Christchurch hospitals are busy but coping as patient numbers swell from the earthquake.
Hospital staff have dealt with hundreds of hurt people, mostly with crush injuries, cuts and fractures.
The Canterbury District Health Board is trying to lessen the load on hospitals and has arranged for GP visits to be free until tonight.
A spokeswoman for the DHB said the city's hospitals were busy but coping very well.
She confirmed the number of cardiac patients had risen but could not give numbers.
The spokeswoman said staff were working extra hours but the health board was looking at the quake as a long-term problem and was rostering staff off.
"A lot can't come to work because they have issues at home," she said.
Schools are closed so health workers are looking after children and having to secure their own damaged homes.
An orderly at Christchurch Hospital told the Herald of dramatic scenes as wave after wave of injured people arrived seeking treatment.
Michelle said many of the patients were forced to stand outside while the hospital building was checked.
"I turned around and looked back and saw a row of bleeding people to the side ... and then more people on the other side. I wondered what country I was in."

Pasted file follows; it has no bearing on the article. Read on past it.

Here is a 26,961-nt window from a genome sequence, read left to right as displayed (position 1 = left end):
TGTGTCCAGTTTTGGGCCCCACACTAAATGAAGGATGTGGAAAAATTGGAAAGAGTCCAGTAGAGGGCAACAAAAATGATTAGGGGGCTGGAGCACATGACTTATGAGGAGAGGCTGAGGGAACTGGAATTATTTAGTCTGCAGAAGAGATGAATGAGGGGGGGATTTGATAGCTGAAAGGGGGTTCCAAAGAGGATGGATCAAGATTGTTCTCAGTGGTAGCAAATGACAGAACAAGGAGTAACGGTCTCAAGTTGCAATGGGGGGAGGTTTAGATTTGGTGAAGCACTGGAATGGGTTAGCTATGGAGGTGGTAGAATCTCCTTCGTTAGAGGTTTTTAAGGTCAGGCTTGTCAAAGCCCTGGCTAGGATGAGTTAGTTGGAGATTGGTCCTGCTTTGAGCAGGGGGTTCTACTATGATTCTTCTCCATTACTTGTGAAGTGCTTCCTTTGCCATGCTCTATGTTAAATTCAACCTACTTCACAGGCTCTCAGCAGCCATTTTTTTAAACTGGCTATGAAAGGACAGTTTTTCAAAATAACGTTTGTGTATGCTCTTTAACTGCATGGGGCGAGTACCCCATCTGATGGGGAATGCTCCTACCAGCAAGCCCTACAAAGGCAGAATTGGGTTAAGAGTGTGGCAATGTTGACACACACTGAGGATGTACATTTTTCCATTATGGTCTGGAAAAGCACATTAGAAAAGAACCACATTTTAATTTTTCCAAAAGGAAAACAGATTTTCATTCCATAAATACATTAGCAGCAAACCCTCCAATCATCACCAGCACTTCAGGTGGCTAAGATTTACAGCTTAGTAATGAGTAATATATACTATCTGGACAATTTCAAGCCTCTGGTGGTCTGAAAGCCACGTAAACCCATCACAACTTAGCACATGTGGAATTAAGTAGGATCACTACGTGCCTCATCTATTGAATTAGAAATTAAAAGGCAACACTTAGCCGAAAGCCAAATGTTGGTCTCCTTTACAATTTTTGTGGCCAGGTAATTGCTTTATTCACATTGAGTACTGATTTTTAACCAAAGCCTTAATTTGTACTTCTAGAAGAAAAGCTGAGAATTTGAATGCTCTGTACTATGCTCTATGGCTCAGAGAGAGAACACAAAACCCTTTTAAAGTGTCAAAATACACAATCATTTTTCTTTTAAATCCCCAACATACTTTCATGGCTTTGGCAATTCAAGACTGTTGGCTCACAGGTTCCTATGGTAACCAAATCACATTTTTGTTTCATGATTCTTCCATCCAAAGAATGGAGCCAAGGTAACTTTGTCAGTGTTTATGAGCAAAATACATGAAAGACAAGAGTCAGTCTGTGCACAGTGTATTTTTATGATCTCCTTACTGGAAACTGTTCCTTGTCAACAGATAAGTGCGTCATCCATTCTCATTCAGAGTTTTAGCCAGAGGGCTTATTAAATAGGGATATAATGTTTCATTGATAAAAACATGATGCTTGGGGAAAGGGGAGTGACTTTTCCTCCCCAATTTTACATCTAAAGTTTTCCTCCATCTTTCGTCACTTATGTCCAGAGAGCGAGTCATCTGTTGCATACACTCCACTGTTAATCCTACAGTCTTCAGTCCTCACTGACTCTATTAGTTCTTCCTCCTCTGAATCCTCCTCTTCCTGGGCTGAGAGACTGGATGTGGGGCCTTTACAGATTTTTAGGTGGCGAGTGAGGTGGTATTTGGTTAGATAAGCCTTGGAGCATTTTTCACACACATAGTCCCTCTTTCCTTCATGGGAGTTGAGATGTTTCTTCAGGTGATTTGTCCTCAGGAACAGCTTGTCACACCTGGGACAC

Some patients didn't even arrive by ambulance. Strangers picked the injured up off the street and raced towards the hospital, frantically sounding the horn to get the attention of medical staff.
A helicopter dodged power lines to land on the road outside the hospital and deliver seriously injured patients, she said, which added to the feeling of being in a war zone.
Michelle said there had been "a lot of heart attacks", showing as it did after September's 7.1 magnitude earthquake that people were facing high levels of strain and were deeply traumatised.
One of the many patients at the hospital yesterday was Fran Keina. She made it through the quake unscathed but an aftershock knocked her off her feet.
She had no memory of what happened but partner Bryce Lyons said the force of the quake had thrown her onto a table, injuring her face.
Much of her face was numb, but Ms Keina winced painfully as she braced herself during yet another aftershock.
Despite being battered, bruised and homeless she knew how lucky she was. "There are people out there who aren't nearly as fortunate."
Ms Keina and Mr Lyons said they were staying at a motel because their apartment was "unliveable" after the shake.
Mr Lyons said running was the best way to get around the city, with so many roads closed and traffic jams on many roads.